In the southern region of Pakistan, there lies a province named Sindh. Therein live some crafts people who are experts in the creation of 2 yard (approx.) pieces of cotton called “Ajrak” in a gloriously printed (and sometimes further embellished) form. These are used as scarves for men and women, turbans, and in the modern Pakistani world, anything anyone’s heart desires. Like, garments and home décor items. I grew up with Ajraks because they are ubiquitous in Sindh, one of the four provinces of Pakistan.
Just to qualify my words, I am no way an “Ajrak expert”, and don’t know the complete history and processes of making it. But, this is what I know. In brief, the Ajrak making process is a mix of resist printing/dyeing and block printing. It’s all done with wooden blocks, intricately carved where the design in each block works in perfect conjunction with it’s “sister block” (my own words). The resist pastes applied are a blend of old world materials that adhere to the white parts which need to resist the dye. Traditionally, the colors used were red and indigo, and are the preferred colors to this day — and some black. It would not be an Ajrak without those colors. There are some more materials involved in the printing process which make me want to throw my Ajrak pile out the window – but in the end, the pieces are washed repeatedly in hot water. This is the ancient way – and I mean BC ancient.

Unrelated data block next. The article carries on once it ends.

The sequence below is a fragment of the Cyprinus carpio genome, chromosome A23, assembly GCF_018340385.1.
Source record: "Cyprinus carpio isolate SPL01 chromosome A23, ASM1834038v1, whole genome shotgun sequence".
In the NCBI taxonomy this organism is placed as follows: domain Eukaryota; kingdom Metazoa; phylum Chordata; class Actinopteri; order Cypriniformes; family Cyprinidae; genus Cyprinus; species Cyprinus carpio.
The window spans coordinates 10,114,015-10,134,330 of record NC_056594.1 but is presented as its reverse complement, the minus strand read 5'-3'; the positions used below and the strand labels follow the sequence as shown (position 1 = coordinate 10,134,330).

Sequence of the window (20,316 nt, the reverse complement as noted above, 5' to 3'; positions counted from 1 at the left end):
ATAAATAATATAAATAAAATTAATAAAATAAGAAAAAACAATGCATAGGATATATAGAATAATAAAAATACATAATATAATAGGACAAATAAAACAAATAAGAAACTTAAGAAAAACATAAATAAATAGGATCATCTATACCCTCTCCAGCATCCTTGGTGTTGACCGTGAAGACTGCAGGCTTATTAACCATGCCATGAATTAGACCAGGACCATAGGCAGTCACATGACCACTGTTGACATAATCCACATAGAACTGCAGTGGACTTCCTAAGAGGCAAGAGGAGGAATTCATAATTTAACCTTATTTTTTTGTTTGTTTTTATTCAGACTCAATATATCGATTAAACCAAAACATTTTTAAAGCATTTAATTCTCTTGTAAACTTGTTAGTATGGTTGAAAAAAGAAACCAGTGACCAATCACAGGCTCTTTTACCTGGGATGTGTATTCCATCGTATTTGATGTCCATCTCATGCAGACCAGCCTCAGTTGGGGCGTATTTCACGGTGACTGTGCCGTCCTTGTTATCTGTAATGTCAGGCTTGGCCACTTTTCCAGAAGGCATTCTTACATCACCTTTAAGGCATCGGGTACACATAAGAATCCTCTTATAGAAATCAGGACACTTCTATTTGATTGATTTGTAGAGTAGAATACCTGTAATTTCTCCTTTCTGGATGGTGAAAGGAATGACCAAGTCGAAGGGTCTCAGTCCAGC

In modern iterations, Ajraks have been further embellished with sequins, sheesha embroidery (mirror) also indigenous to the Sindh area. Ajraks have been made into modern fashion – which is great to see provided the source and inspiration of the design is credited; otherwise its just cultural appropriation.
Today, Ajraks are printed in modern factories for economic reasons; to keep costs low, supplies high and materials modern; the traditional look and feel of the cotton (or rayon) is kept intact, though.
I’m linking a YouTube video here so you can watch a little bit of the process, where the craftsmen are getting down and dirty to create a beautiful textile in the old way, where the methods used to be passed down through generations. Its narrated in Sindhi, the regional language so be prepared to mute the sound if you wish, or fast forward the video.
There’s also a Pinterest board called what else – “Ajrak”, where you can see many more images. I found Ajraks being sold on Etsy, but most of them don’t seem to have the traditional elements.
In my photos, you’ll see a couple of soft rayon Ajraks that my parents used everyday. The cottons were gifted to me. None of these are heirlooms, but meant for everyday use, so I think that they were made in a modern factory.
Are you interested in reading about fashion and fabric from other parts of the world?
I’m hoping to sew selfishly this week, and share the results with you in the coming weeks. Meanwhile, y’all go ahead and sew up a spring storm.